An evolution in glaucoma therapy is underway, shifting from a reliance solely on medication and surgery, to a greater understanding
of disease pathology and risk factors in the conversion of ocular hypertension to glaucoma. In addition, there is a growing
interest in new diagnostic technologies that will facilitate evaluation of the optic nerve, nerve fibre layer and macula,
said Dr Murray Fingeret, FAAO, at SECO 2012.
Amid these developments, medical therapy remains the mainstay of glaucoma therapy. Although it's presently a fallow period
for significant changes, one noticeable trend is the introduction of non-preserved agents, noted Dr Fingeret, who is chief,
optometry section, Veterans Administration New York Harbor Health Care System, and clinical professor, State University of
New York College of Optometry, New York, USA.
Earlier this year, the FDA approved two preservative-free glaucoma medications, tafluprost ophthalmic solution 0.0015% (Zioptan,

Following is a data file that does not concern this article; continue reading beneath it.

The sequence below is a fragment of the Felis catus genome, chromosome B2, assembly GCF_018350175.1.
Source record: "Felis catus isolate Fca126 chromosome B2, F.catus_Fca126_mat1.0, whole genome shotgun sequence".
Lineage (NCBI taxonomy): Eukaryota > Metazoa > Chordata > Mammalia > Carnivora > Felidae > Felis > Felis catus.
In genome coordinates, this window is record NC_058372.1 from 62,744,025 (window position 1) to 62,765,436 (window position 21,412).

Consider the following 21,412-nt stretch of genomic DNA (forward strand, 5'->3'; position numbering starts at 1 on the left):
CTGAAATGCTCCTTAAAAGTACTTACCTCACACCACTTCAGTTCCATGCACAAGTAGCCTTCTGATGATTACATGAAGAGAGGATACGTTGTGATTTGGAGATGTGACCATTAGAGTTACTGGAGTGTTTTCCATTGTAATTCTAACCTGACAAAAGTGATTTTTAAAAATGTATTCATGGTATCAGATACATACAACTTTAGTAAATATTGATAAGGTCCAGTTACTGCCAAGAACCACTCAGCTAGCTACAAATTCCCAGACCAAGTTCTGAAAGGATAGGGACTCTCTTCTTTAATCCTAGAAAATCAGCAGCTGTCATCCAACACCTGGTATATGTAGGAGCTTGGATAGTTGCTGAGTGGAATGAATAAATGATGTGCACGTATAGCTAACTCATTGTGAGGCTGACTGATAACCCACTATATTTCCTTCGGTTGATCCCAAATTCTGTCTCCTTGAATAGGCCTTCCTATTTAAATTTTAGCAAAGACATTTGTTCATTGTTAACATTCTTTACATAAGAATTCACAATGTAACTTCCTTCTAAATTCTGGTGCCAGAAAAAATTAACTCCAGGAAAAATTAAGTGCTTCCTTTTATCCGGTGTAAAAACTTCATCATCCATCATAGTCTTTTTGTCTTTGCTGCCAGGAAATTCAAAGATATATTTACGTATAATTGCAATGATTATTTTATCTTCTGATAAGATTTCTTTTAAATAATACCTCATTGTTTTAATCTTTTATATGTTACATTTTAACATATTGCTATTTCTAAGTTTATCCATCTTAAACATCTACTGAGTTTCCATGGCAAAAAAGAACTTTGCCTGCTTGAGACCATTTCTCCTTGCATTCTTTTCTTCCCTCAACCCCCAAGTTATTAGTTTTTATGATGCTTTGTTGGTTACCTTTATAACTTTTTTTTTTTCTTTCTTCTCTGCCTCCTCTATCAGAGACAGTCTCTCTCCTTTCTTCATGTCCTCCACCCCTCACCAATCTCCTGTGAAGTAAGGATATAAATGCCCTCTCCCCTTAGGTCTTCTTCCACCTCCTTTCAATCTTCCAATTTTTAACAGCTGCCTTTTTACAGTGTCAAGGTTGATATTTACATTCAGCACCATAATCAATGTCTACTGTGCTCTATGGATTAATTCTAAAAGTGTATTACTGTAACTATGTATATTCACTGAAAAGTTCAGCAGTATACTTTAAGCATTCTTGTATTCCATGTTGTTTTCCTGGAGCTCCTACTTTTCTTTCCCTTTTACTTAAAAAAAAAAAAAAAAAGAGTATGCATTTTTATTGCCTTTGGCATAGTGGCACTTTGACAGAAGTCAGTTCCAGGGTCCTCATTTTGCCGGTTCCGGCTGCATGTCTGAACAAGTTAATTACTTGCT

Merck) and dorzolamide hydrochloridetimolol maleate ophthalmic solution (Cosopt PF, Merck).
Tafluprost is the first preservativefree prostaglandin analogue. Dorzolamide hydrochloride-timolol maleate is a fixed combination
containing a carbonic anhydrase inhibitor and beta-adrenergic receptor blocking agent.
"The question is whether this is a leap forward in terms of efficacy, and we really don't know yet," he said. Tafluprost is
expected to be comparable in IOP-lowering efficacy to other prostaglandins, with fewer effects on the ocular surface.
A plus for compliance?
Dr Fingeret noted that both new drugs are packaged in unit doses, with the cost and 'hassle' of using single-dose vials potentially
influencing patient compliance.
"If they have enough motivation, patients will use them, while others may not want to," Dr Fingeret said. "One potential advantage
is in having one vial for each day; this will prevent patients from using too many drops and running out before the month